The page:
contributor to that mission, not an impediment to it.
CWR: With the election of
Pope Francis, the entire world was given a taste of Catholicism as a result of
the nonstop media coverage. With the Catholic Church now on everyone’s radar,
how can the Church build on this momentum?
Weigel: I wouldn’t count too much on fickle media momentum;
if Queen Elizabeth II or Nelson Mandela had died during the papal interregnum,
attention would have quickly shifted to England or South Africa. The momentum
on which the Church of the 21st century can build is the revelation during
these past six weeks of its own remarkable vitality, manifest in the crowds
that came to Rome to say goodbye to Benedict XVI and that welcomed his successor
with such enthusiasm, as well as in the oceans of prayer that supported the
College of Cardinals in their work.
CWR: You spent some time
last year with Cardinal Bergoglio in his home diocese of Buenos Aires. What did
you learn from your time down there that will give us some indication of what
we can expect from his as bishop of Rome?
Weigel: We discussed a wide range of topics in an hour-long
conversation. What struck me most powerfully was his evangelical commitment:
his understanding that the Church had to go on the evangelical offensive in
Latin Americaand, by extension, throughout the world. I was also interested
that he thanked me for writing The Courage to
Be Catholic, which I take as a sign that he intends to reform the
Church by a process of evangelical purification.
CWR: In Evangelical Catholicism, you write that “the
Office of Peter, then, is both an office of vigilance over the symphony of
truth the Catholic Church teaches and an office of supreme pastoral charity in
which the symphony of truth is poured out in love.” By even secular accounts,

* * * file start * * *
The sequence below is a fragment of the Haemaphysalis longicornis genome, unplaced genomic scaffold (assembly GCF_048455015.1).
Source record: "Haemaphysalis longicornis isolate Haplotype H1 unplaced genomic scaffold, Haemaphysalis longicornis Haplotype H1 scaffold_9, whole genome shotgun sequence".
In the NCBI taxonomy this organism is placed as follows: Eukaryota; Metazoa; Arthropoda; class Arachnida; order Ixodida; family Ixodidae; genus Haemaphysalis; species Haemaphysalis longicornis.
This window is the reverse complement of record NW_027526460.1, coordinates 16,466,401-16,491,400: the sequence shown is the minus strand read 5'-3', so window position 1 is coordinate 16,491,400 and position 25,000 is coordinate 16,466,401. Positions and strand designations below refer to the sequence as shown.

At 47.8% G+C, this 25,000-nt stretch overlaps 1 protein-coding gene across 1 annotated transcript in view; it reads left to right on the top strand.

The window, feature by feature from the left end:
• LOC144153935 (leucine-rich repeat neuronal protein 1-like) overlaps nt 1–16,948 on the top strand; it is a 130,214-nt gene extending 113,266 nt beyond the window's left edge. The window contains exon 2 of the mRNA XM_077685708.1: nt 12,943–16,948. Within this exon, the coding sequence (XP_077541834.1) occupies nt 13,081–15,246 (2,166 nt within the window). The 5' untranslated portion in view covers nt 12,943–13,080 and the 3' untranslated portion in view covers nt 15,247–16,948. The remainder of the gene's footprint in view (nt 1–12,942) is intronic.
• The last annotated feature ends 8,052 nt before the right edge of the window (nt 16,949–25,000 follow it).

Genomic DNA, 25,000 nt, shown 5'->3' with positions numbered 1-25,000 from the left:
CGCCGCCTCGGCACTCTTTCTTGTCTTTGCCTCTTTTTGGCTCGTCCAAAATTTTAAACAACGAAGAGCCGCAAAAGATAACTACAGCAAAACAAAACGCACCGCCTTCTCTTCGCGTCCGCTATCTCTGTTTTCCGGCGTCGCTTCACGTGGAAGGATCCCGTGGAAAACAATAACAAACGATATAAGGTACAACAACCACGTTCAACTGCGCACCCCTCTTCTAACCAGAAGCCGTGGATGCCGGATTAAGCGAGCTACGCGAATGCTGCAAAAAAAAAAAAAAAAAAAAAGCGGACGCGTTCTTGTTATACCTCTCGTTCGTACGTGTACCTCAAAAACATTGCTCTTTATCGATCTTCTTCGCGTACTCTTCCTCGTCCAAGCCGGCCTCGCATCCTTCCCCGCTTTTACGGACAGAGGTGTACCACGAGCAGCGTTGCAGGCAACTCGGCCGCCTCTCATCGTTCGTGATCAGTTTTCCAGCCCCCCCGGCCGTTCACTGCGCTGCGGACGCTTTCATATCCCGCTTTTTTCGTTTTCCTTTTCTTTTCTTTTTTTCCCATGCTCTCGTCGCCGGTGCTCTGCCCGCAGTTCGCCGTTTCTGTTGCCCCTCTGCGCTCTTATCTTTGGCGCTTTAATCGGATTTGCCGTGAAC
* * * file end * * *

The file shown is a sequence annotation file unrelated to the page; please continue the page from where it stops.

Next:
Pope Francis will have no problem carrying out the duties that go along with
the latter role. What in your view will be the greatest challenges for him in
protecting the teachings of the Church?
Weigel: Figuring out a way to make the Catholic proposal
amidst the regnant cultural Gnosticismthe widespread conviction that
everything in the human condition is plastic and malleableand doing so without
taking the edge off those Catholic convictions that challenge Gnosticism at its
core (such as our convictions about men, women, and their right relationship)
is a huge challenge, not only for Pope Francis but for every teacher in the
CWR: Perhaps one of Pope
Francis’s most important decisions in the weeks ahead will be picking a
Secretary of State (presumably replacing Cardinal Tarcisio Bertone). What
qualities should he look for when considering potential replacements for
Bertone, as well as the rest of the Curia?
Weigel: What the Curia needs above all is a change of
institutional culture, so that it becomes a place where talented men and women
serve the universal Church for a time before returning to their local Churches,
not a place where career-tickets are punched. The men chosen to be Secretary of
State and Sostituto (the papal chief-of-staff) should be men committed to that
change of institutional culture and to the deep and broad personnel changes
that implementing it will require.
CWR: How will Pope Francis’
papacy differ from his predecessor’s and in what ways will it be similar?
Weigel: I think we’ll see a pope who goes out to the
Diocese of Rome far more frequently, and I hope we’ll have a pontificate that
allows us to digest the rich magisterium of John Paul II and Benedict XVI,
without piling on more magisterial material.
CWR: Besides the sacred
Scriptures (and your new book!), what is some essential reading for Evangelical
Catholics to add to their arsenal that will contribute to a compelling and
attractive witness to Catholicism in the 21st century?
Father Robert Barron’s “Catholicism” seriesthe DVDs and the bookis the
best introduction to the Church of the future that I know. Every Catholic
parish in America should junk its RCIA and adult education programs for a year
and adopt “Catholicism” instead. The results would be, I think, remarkable.